Sep 12

Thank you Mr. Cannon for inspiring my daughter…and for inspiring me

On Monday morning I received a text message from my daughter.

She asked me if I could take her to lunch that day.  I fired off a list of things I had to do as I was walking on the treadmill (don’t do this at home, it’s very dangerous to text and treadmill at the same time).  Honestly, what was she thinking, asking me something silly like that.

And then I got her response.

Mr. Cannon died.

Just like that. Everything stopped.

Mr. Cannon died.

George Cannon, South Burlington High School Teacher via the Burlington Free Press

Photo via the Burlington Free Press. George Cannon teaching Chemistry class.

And just like that everything changed.

Several days have now passed. I won’t bore you with the details of the process we’ve gone through here in my household except to say that it’s been a time of sadness, tears, avoidance, reflection, laughter, stories, and unease.

My heart goes out to Mr. Cannon’s family and close friends and to his students. Based on the memorial group in Facebook, it is clear that he touched so many lives in a positive way, it is almost unbelievable.

But I believe it.

I’ve seen what he has done for my daughter in just a few short weeks. She went into her chemistry class with a sense of uncertainty, and some curiosity…and came out after the first day ecstatic.  I began to hear stories of burp charts, juggling, chemistry experiments, and saw her come alive as she talked about her favorite class and what a great day she had.

As an educator myself reading the comments from students (even some of my students) who had him at South Burlington has been a learning opportunity. Taking a break from my teaching on sabbatical has allowed me to rest, refresh and begin to think about my teaching approach. I never thought that a man I never met would leave me with inspiration to dig even deeper to explore how I might do things differently. Change my approach. Rethink my process.

And yet, he has.

There is much to say about a man who can touch lives of people he hasn’t even met.

I’m grateful today for the internet. No. Really.  It is because of YouTube, and several video interviews that George Cannon participated in that I can be even further inspired and challenged in my work.

On Classroom Climate:

On Advice to Educators:

As the SB Community comes together to mourn and then celebrate the life of this amazing man (here’s a link to the obit) I’m left with a sense of loss of never having had the chance to know this man personally, and yet also a sense of optimism as I reflect on his advice that has been left for educators all over to consider:

The biggest impediment to optimal student learning is the limitation of their teacher.

Anything that comes out of a student’s mouth, in my mind, is the beginning of correctness.

So thank you Mr. Cannon.  Thank you for what you have done for my daughter. For your kind words last week when she turned on the showers, and they wouldn’t stop, and you thanked her for creating a wonderful and memorable learning opportunity for the class as you raced around sopping up the water that was leaking everywhere.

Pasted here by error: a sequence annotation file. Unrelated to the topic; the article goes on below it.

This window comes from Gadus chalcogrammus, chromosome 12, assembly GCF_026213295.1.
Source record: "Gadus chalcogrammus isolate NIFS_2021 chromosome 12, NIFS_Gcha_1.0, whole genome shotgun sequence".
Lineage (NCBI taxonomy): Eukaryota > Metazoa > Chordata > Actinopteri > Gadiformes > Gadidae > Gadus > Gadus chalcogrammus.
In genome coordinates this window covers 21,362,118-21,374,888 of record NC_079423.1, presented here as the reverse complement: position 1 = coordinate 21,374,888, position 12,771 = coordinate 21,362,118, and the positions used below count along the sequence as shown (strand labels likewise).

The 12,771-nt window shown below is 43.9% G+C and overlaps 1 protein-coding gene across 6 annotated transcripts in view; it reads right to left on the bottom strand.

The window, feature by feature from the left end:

Thank you for inspiring me to be an even better teacher.

Aug 12

Advice to new college students and their parents: Have fun, learn new things, give and get stickers

I’m on sabbatical. This of course, is a very good thing for me as I’ve been working for 12+ years in higher ed with no break — teaching, running programs, building curriculum and being an Assistant Dean.  It’s a little secret that we faculty suffer from burn out. Well, maybe it isn’t that big of a secret really, but in my case, I knew I was running on fumes, but it wasn’t until the end of the spring semester when I realized, in a very hard and personal way,  just how bad it was. I had a group of individuals let me know, very clearly and quite bluntly just how they felt about the work that I do. They took their opportunity to let me know in no uncertain terms that maybe I should rethink my chosen profession. It hurt. I cried. I felt perhaps they were right. And then I had this summer. And now I have the fall.

To that group of students I want to say thank you.  While I wish you had come to me personally because I thought I had formed close relationships with you over four years, and I wish you had had the courage to tell me to my face you were unhappy, thought I was pushing you too hard, thought I wasn’t listening to you, I understand.  The upside is you’ve given me a great deal to think about. The downside is because you all chose to be anonymous and not come talk to me, I didn’t know you were unhappy until it was too late.

So in honor of  that class and the valuable lesson they have taught me, as we begin a new school year, I would like to take a few moments to provide you, first time college students, and your parents with some words of advice that you might not get any where else.

First to parents:

This is your child’s “first year”. They are first year students. They are away from home for the first time. Everything is once again a first. Please take some time to consider the following points:

  1. It’s time to let go. Your work is done. Really. Now it is time for your child to stand on their own two feet, make their mistakes, learn, grow and have experiences that will continue to shape them into the adults they are becoming.